Based on an interactive miniseries at work. Meant for zsh, but mostly works for bash too.
The format isn't fully defined, but I try to include one major change/plugin and four tiny things per week.
Week 1 is all about not typing out the same command multiple times.
!$ refers to the last token from the previous command. Here's how to not use it:
grep "a needle" ./some-file.txt vim ./some-file.txt
Here's a better way:
grep "a needle" ./some-file.txt vim !$
!$ gets expanded to the last token in the previous command, rendering the exact same command with less typing.
Closesly related to
!:2 refers to the token at index 2 (i.e., the third token because zero-indexing) in the previous command.
Reusing the example,
grep "a needle" ./some-file.txt contains the following three tokens (from zsh's perspective):
!:2 refers to the token at index 2:
./some-file.txt. Therefore, we can achieve our goal as such:
grep "a needle" ./some-file.txt vim !:2
Obviously, index-based substitution is more flexible than
!$. If you find that your
grep command takes too long and would like to run the same command with something faster like ripgrep instead, you can do:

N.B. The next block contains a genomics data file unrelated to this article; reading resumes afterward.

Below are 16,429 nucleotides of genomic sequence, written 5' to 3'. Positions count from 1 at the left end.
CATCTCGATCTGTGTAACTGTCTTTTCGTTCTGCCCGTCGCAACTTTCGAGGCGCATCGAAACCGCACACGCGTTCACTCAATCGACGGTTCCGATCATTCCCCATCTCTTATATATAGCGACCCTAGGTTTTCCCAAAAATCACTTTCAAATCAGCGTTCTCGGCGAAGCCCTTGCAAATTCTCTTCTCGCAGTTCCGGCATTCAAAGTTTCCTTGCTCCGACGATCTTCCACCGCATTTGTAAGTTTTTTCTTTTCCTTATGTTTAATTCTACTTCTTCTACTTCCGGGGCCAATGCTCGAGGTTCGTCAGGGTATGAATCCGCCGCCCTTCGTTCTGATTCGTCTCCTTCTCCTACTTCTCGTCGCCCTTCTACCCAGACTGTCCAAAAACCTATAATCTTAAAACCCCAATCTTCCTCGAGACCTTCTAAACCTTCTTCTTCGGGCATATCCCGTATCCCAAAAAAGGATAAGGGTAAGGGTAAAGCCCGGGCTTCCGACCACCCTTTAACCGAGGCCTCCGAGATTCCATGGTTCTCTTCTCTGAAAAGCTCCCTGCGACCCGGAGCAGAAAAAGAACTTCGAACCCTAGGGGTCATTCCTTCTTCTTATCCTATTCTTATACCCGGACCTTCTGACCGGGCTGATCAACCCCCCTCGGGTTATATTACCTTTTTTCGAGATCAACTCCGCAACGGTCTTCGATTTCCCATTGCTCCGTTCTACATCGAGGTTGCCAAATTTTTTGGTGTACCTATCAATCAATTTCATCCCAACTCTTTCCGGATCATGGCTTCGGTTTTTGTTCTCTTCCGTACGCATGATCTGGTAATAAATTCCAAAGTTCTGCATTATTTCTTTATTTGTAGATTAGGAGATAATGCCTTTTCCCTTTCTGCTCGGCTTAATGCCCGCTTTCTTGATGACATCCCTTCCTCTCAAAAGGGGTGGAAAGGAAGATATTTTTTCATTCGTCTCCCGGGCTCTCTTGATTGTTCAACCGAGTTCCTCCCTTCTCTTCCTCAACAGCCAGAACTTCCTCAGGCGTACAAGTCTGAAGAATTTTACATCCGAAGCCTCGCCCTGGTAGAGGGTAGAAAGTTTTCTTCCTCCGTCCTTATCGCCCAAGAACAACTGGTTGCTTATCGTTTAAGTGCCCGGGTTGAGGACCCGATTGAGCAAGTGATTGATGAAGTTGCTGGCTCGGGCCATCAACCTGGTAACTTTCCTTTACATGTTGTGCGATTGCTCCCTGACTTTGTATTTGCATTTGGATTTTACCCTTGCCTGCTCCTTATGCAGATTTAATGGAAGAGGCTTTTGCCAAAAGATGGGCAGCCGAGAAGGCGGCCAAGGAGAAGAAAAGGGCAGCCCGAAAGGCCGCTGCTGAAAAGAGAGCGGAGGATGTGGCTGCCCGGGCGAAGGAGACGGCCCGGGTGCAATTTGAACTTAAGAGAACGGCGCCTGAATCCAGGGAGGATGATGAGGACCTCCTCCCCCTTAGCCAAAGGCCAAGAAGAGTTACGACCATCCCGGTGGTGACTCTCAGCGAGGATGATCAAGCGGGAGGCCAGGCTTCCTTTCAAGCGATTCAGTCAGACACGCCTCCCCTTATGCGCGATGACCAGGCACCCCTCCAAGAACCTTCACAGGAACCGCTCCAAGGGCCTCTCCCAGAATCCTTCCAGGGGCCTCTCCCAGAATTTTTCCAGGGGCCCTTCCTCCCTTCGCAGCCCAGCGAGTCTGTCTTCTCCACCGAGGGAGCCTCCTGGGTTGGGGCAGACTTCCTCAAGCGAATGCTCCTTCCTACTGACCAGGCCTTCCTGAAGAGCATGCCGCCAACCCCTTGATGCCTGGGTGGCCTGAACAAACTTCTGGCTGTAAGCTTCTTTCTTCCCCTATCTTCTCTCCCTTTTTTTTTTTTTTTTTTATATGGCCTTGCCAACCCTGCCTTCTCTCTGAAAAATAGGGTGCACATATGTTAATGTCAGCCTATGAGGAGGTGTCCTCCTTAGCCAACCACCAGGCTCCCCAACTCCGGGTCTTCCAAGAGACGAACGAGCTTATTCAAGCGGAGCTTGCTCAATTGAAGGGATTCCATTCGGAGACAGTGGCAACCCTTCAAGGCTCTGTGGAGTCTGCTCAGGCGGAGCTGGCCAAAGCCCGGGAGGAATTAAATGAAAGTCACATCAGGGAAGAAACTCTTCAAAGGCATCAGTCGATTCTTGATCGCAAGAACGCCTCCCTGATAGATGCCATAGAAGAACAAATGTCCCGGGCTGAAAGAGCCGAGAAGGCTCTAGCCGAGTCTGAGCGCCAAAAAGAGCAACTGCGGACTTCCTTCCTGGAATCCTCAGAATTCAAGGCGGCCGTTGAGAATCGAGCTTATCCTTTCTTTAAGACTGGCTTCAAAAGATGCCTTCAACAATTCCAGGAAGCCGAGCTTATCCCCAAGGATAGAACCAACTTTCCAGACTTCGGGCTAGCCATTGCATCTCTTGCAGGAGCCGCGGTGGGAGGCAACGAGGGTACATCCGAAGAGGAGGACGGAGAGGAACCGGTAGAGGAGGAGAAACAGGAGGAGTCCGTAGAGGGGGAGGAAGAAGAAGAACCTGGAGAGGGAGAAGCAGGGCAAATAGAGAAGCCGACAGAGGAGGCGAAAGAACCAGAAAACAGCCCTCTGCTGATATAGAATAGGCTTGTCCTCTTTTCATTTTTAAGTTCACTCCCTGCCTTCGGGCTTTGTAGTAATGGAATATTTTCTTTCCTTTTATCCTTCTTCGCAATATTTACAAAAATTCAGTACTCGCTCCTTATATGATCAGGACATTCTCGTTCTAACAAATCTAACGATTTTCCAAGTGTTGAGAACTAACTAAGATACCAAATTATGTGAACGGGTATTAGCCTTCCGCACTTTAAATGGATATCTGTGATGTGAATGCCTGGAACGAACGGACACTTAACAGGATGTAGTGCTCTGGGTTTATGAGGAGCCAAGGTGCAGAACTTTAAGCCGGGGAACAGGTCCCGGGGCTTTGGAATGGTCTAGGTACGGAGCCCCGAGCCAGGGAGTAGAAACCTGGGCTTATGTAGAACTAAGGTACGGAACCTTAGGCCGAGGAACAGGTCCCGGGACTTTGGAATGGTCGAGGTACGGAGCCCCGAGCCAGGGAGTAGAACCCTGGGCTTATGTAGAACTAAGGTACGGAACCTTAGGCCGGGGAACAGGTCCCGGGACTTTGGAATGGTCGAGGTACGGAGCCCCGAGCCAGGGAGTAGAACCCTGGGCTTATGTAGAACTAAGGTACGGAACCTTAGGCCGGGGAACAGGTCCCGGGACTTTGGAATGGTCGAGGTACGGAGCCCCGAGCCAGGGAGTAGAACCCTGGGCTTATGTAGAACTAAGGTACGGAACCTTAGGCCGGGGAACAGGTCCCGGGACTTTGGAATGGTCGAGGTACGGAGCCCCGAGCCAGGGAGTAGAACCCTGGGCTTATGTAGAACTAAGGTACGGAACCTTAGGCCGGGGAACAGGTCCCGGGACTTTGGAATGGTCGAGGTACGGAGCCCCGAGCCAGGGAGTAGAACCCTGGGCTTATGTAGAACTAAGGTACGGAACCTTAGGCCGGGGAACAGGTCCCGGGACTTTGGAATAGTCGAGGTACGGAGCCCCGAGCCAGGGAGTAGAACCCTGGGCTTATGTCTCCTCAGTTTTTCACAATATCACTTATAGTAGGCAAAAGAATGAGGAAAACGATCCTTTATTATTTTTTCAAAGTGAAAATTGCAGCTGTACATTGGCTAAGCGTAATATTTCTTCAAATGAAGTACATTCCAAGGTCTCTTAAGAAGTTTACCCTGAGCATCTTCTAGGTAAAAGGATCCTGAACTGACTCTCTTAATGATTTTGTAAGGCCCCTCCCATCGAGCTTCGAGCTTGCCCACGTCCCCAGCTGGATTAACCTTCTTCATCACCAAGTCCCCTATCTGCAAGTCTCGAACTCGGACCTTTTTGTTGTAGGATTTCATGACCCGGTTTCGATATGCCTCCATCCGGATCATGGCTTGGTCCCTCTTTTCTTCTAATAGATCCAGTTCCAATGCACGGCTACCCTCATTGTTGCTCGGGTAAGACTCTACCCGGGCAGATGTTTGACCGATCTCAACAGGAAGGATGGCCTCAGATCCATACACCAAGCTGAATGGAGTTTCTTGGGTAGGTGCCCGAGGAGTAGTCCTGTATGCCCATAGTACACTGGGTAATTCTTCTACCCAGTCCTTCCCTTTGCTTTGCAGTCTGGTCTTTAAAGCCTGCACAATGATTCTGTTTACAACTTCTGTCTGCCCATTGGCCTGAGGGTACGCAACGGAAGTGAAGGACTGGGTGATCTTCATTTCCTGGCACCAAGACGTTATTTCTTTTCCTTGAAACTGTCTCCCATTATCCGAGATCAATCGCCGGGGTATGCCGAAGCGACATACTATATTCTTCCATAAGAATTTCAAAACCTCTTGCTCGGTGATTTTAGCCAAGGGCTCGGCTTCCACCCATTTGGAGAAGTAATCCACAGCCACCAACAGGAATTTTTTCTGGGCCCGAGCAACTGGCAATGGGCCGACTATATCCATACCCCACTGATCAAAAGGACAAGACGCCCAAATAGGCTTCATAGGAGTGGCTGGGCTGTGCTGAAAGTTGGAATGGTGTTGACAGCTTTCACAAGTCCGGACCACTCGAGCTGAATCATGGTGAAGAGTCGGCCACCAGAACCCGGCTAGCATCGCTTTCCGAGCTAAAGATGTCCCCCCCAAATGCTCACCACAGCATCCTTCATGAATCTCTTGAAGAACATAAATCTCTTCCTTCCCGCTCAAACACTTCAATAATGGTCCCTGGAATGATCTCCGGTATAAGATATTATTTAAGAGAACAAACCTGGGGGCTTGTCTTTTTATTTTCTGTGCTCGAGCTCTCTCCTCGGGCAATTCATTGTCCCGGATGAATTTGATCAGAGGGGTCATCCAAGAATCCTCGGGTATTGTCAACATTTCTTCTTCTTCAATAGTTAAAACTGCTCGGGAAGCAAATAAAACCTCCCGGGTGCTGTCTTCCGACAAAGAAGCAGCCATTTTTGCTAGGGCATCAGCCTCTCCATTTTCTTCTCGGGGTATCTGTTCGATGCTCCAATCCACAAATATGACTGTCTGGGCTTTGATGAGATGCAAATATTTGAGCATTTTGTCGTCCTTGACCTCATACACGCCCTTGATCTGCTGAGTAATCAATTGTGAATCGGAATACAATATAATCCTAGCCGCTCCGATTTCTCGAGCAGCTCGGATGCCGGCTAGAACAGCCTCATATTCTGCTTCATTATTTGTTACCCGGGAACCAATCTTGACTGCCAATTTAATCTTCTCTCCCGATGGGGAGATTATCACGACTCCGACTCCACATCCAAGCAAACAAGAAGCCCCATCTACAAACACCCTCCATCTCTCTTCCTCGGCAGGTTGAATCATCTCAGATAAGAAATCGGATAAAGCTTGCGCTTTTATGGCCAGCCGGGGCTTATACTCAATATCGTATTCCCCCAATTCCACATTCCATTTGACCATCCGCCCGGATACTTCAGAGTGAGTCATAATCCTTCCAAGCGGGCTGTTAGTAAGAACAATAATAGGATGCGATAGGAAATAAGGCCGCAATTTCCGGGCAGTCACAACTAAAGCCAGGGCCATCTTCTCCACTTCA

grep "a needle" ./some-file.txt rg !:1 !:2
Or, combine with
!$ to make it even shorter:
grep "a needle" ./some-file.txt rg !:1 !$
Also closely related to
!! is substituted with the entire previous command.
You may be looking for all occurrences of "a needle" in all files in a directory:
grep -R "a needle"
You may then want to only list matching file names (using
Here's how to not do it:
grep -R "a needle" grep -R "a needle" -l
Here's how to use
grep -R "a needle" !! -l
Admittedly, zsh-autosuggestions is a plugin, not a shortcut.
Inspired by the autosuggestion system in fish, it uses your command history to offer autocompletion of the command you're currently typing.
The functionality overlaps greatly with the reverse-i-search (ctrl+R), but I frequently forget that I can search my history; the autosuggestions function as a reminder to avoid repetition.
Here, zsh-autosuggestions first attempts to complete my command to the last command I ran. As I type something that doesn't match its prediction, it adjusts the prediction. Hitting → completes the command.